Assessment of the Accuracy of Using ICD-9 Codes to Identify Uveitis, Herpes Zoster Ophthalmicus, Scleritis, and Episcleritis. With the increased use of data from electronic medical records for research, it is important to validate International Classification of Diseases, Ninth Revision (ICD-9) codes for their respective diagnoses.To assess the accuracy of using ICD-9 codes to identify ocular inflammatory diseases.Retrospective secondary database analysis. The setting was Kaiser Permanente (...) for individual uveitis codes ranged from 0% to 100%, and 11 uveitis codes had a PPV exceeding 80%. Herpes zoster ophthalmicus and scleritis/episcleritis ICD-9 codes had PPVs of 91% (95% CI, 86%-95%) and 60% (95% CI, 54%-66%), respectively.Our results suggest that using ICD-9 codes alone to capture uveitis and scleritis/episcleritis diagnoses is not sufficient in the Kaiser Permanente Hawaii healthcare system, although there were specific uveitis codes with high PPVs. However, the electronic medical record

2016 JAMA ophthalmology

52. Scleritis associated with relapsing polychondritis. (Abstract)

Scleritis associated with relapsing polychondritis. To evaluate ocular disease characteristics and successful therapeutic regimens in patients with scleritis associated with relapsing polychondritis (RP). To compare these features with those seen in patients with scleritis associated with other systemic immune-mediated diseases (SIMD).Electronic health records of 13 scleritis patients associated with RP were analysed and compared with those of 113 scleritis patients associated with other SIMD (...) seen at two tertiary referral centres.Scleritis in patients with RP was often bilateral (92.3%), diffuse (76.9%), recurrent (84.6%), sometimes with decreased vision (46.2%), anterior uveitis (38.5%), peripheral keratitis (15.4%) and ocular hypertension (30.8%). Patients with scleritis associated with RP more often had bilateral scleritis (p=0.001), necrotising scleritis (23.1%; p=0.02), recurrences (p=0.001) and decreased vision (three of the six with legal blindness; p=0.012), as compared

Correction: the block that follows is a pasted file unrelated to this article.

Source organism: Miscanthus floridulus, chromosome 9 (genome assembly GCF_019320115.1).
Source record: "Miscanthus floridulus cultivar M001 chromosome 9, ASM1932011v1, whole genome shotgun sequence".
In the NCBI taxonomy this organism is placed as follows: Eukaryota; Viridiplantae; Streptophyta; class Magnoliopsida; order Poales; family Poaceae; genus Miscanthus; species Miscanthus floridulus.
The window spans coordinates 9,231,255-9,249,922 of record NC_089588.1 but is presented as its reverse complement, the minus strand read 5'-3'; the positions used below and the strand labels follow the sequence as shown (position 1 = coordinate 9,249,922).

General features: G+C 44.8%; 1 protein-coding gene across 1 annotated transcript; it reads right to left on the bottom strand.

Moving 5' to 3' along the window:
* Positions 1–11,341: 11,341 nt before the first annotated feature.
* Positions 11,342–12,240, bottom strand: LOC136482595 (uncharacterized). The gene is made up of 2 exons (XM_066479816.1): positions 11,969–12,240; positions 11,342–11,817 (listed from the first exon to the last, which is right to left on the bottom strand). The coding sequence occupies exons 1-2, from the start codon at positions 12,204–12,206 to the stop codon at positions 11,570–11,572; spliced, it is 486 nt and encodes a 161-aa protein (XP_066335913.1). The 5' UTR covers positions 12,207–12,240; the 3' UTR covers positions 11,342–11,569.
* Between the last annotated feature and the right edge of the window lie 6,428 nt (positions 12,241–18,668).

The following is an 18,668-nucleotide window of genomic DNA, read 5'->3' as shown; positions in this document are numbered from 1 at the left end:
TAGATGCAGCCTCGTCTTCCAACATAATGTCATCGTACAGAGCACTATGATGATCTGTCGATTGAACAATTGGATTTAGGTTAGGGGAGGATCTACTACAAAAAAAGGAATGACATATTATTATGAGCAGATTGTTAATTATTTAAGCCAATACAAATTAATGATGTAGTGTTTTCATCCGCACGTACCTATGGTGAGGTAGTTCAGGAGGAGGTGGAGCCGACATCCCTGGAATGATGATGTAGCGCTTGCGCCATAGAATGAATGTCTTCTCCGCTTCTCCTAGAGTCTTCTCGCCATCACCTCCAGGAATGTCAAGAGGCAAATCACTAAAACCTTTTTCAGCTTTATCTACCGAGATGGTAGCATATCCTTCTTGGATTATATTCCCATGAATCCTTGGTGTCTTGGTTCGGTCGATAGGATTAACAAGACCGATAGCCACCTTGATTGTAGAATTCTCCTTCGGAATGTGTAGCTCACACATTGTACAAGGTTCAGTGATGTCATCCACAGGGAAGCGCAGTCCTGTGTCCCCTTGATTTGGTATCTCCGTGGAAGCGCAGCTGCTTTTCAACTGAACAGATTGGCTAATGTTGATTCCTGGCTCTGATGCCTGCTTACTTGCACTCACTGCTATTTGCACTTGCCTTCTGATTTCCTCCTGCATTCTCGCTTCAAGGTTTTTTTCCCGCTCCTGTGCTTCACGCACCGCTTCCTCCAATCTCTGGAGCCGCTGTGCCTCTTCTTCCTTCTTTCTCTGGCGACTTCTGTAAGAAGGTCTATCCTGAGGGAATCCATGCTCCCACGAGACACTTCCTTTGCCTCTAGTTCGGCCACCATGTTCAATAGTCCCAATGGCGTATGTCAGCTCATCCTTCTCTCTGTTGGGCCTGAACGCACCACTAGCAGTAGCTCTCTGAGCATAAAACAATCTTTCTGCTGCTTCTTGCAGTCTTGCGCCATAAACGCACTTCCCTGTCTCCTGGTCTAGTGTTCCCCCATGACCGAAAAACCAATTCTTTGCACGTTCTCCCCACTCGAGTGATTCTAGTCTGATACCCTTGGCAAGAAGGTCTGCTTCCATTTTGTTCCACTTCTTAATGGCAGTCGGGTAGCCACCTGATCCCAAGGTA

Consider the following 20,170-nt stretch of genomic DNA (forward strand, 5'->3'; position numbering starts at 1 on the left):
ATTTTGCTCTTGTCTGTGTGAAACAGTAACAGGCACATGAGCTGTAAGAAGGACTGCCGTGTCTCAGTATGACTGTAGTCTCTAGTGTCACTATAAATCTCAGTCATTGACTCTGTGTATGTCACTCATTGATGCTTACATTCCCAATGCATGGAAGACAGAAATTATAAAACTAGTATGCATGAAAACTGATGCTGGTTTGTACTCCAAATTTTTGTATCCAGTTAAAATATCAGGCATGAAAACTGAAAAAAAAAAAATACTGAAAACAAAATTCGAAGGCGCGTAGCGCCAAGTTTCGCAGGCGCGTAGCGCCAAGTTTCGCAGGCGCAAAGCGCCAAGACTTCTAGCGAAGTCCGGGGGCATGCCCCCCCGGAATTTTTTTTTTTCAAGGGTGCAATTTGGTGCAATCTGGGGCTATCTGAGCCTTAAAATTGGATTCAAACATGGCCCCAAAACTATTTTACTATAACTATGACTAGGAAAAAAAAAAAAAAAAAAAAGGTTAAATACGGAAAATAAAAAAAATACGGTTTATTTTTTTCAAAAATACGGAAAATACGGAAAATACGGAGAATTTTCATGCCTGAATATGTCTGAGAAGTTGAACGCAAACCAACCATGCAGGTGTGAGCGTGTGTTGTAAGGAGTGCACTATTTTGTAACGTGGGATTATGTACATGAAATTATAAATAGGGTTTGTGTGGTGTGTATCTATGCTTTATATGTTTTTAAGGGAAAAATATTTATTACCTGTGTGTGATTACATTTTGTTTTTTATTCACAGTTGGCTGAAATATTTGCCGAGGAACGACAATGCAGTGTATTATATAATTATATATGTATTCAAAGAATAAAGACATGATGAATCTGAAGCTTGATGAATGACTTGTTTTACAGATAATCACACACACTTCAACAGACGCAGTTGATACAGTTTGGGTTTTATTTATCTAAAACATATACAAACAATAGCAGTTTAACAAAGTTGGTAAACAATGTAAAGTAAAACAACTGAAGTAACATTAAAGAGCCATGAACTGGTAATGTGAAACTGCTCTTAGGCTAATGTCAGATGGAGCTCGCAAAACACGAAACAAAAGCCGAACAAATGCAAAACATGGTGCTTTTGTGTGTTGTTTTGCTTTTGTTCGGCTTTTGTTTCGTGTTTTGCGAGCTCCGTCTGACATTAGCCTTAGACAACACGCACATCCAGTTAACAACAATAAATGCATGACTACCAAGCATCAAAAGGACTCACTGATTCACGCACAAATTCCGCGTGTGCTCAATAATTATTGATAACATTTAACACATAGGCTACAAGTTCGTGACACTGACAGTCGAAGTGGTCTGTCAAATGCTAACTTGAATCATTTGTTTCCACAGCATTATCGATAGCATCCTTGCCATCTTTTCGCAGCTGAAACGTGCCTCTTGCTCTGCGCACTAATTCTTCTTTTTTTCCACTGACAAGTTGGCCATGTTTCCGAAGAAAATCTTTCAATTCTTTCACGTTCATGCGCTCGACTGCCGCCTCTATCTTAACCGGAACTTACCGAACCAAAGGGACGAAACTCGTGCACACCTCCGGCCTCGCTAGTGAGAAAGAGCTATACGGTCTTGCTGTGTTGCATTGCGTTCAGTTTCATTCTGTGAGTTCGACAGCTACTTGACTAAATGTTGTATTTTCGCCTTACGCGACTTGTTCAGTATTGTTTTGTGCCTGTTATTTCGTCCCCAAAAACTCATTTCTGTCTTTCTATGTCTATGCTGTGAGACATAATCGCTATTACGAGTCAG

2016 British Journal of Ophthalmology

53. Multifocal Surgically Induced Necrotizing Scleritis Following Strabismus Surgery: A Case Report. (Abstract)

Multifocal Surgically Induced Necrotizing Scleritis Following Strabismus Surgery: A Case Report. To present clinical findings of a 28-year-old woman with multifocal surgically induced necrotizing scleritis following uncomplicated strabismus surgery.A 28-year-old woman underwent uncomplicated strabismus surgery of her right eye for sensory exotropia under general anesthesia (6 mm right medial rectus muscle resection and 8 mm right lateral rectus muscle recession).Retrospective, observational (...) case report and literature review.One month after strabismus surgery, the patient presented with surgically induced necrotizing scleritis in the nasal aspect of sclera. Bacterial culture of the bed of the scleral melt showed no growth and all laboratory evaluation was normal. The scleritis completely resolved after initiation of systemic corticosteroids and oral azathioprine. Three weeks later (after tapering dose of systemic medication), the patient returned with large area of necrotizing

2016 Strabismus

54. Perichondrium Autograft in Refractory Necrotizing Scleritis